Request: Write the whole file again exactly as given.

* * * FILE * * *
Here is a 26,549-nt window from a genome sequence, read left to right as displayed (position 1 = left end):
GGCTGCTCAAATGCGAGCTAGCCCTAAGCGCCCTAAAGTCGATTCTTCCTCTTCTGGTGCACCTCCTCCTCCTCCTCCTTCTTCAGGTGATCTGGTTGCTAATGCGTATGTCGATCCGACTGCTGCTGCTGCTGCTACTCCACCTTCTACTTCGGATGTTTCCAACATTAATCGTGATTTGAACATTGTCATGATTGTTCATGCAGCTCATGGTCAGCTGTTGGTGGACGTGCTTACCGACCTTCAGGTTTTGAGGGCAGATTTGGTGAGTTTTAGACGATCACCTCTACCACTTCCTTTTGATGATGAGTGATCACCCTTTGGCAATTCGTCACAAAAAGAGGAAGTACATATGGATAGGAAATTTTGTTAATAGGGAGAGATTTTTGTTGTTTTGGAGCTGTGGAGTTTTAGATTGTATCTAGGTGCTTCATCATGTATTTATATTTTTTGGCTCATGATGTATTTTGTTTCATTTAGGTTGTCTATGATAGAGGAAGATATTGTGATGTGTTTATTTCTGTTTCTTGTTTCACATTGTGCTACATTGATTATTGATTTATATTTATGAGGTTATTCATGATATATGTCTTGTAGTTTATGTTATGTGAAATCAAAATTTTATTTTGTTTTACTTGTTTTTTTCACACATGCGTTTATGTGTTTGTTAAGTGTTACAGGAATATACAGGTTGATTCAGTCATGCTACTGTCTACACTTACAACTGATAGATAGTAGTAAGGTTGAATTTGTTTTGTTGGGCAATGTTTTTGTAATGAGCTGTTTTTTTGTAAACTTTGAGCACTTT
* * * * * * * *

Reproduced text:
Here is a 26,549-nt window from a genome sequence, read left to right as displayed (position 1 = left end):
GGCTGCTCAAATGCGAGCTAGCCCTAAGCGCCCTAAAGTCGATTCTTCCTCTTCTGGTGCACCTCCTCCTCCTCCTCCTTCTTCAGGTGATCTGGTTGCTAATGCGTATGTCGATCCGACTGCTGCTGCTGCTGCTACTCCACCTTCTACTTCGGATGTTTCCAACATTAATCGTGATTTGAACATTGTCATGATTGTTCATGCAGCTCATGGTCAGCTGTTGGTGGACGTGCTTACCGACCTTCAGGTTTTGAGGGCAGATTTGGTGAGTTTTAGACGATCACCTCTACCACTTCCTTTTGATGATGAGTGATCACCCTTTGGCAATTCGTCACAAAAAGAGGAAGTACATATGGATAGGAAATTTTGTTAATAGGGAGAGATTTTTGTTGTTTTGGAGCTGTGGAGTTTTAGATTGTATCTAGGTGCTTCATCATGTATTTATATTTTTTGGCTCATGATGTATTTTGTTTCATTTAGGTTGTCTATGATAGAGGAAGATATTGTGATGTGTTTATTTCTGTTTCTTGTTTCACATTGTGCTACATTGATTATTGATTTATATTTATGAGGTTATTCATGATATATGTCTTGTAGTTTATGTTATGTGAAATCAAAATTTTATTTTGTTTTACTTGTTTTTTTCACACATGCGTTTATGTGTTTGTTAAGTGTTACAGGAATATACAGGTTGATTCAGTCATGCTACTGTCTACACTTACAACTGATAGATAGTAGTAAGGTTGAATTTGTTTTGTTGGGCAATGTTTTTGTAATGAGCTGTTTTTTTGTAAACTTTGAGCACTTT